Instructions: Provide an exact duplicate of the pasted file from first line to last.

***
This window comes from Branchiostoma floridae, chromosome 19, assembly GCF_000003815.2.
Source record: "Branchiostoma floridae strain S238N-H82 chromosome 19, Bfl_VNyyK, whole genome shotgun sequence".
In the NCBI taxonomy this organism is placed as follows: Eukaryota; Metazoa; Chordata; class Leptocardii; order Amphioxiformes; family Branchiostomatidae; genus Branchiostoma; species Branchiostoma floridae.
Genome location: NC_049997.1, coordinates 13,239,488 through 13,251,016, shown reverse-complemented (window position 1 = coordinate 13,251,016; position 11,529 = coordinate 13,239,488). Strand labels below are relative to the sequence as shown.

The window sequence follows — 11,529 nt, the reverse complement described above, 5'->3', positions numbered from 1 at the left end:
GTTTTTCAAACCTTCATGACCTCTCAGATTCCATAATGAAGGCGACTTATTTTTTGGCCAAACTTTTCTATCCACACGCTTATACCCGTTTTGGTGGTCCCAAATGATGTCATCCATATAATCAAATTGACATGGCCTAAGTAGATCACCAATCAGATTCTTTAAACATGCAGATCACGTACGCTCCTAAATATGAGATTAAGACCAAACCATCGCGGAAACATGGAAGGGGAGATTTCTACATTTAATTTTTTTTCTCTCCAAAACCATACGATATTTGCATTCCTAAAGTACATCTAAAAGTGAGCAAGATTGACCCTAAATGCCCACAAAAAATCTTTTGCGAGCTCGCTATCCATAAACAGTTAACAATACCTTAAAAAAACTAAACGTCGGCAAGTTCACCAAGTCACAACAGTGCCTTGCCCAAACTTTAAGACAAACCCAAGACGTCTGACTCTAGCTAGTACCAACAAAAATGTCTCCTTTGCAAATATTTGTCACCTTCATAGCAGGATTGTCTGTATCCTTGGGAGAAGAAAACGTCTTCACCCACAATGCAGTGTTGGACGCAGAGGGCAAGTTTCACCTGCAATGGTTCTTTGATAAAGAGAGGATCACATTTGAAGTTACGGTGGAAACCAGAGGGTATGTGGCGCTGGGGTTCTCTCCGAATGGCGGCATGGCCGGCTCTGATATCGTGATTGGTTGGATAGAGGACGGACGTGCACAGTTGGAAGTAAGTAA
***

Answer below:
This window comes from Branchiostoma floridae, chromosome 19, assembly GCF_000003815.2.
Source record: "Branchiostoma floridae strain S238N-H82 chromosome 19, Bfl_VNyyK, whole genome shotgun sequence".
In the NCBI taxonomy this organism is placed as follows: Eukaryota; Metazoa; Chordata; class Leptocardii; order Amphioxiformes; family Branchiostomatidae; genus Branchiostoma; species Branchiostoma floridae.
Genome location: NC_049997.1, coordinates 13,239,488 through 13,251,016, shown reverse-complemented (window position 1 = coordinate 13,251,016; position 11,529 = coordinate 13,239,488). Strand labels below are relative to the sequence as shown.

The window sequence follows — 11,529 nt, the reverse complement described above, 5'->3', positions numbered from 1 at the left end:
GTTTTTCAAACCTTCATGACCTCTCAGATTCCATAATGAAGGCGACTTATTTTTTGGCCAAACTTTTCTATCCACACGCTTATACCCGTTTTGGTGGTCCCAAATGATGTCATCCATATAATCAAATTGACATGGCCTAAGTAGATCACCAATCAGATTCTTTAAACATGCAGATCACGTACGCTCCTAAATATGAGATTAAGACCAAACCATCGCGGAAACATGGAAGGGGAGATTTCTACATTTAATTTTTTTTCTCTCCAAAACCATACGATATTTGCATTCCTAAAGTACATCTAAAAGTGAGCAAGATTGACCCTAAATGCCCACAAAAAATCTTTTGCGAGCTCGCTATCCATAAACAGTTAACAATACCTTAAAAAAACTAAACGTCGGCAAGTTCACCAAGTCACAACAGTGCCTTGCCCAAACTTTAAGACAAACCCAAGACGTCTGACTCTAGCTAGTACCAACAAAAATGTCTCCTTTGCAAATATTTGTCACCTTCATAGCAGGATTGTCTGTATCCTTGGGAGAAGAAAACGTCTTCACCCACAATGCAGTGTTGGACGCAGAGGGCAAGTTTCACCTGCAATGGTTCTTTGATAAAGAGAGGATCACATTTGAAGTTACGGTGGAAACCAGAGGGTATGTGGCGCTGGGGTTCTCTCCGAATGGCGGCATGGCCGGCTCTGATATCGTGATTGGTTGGATAGAGGACGGACGTGCACAGTTGGAAGTAAGTAA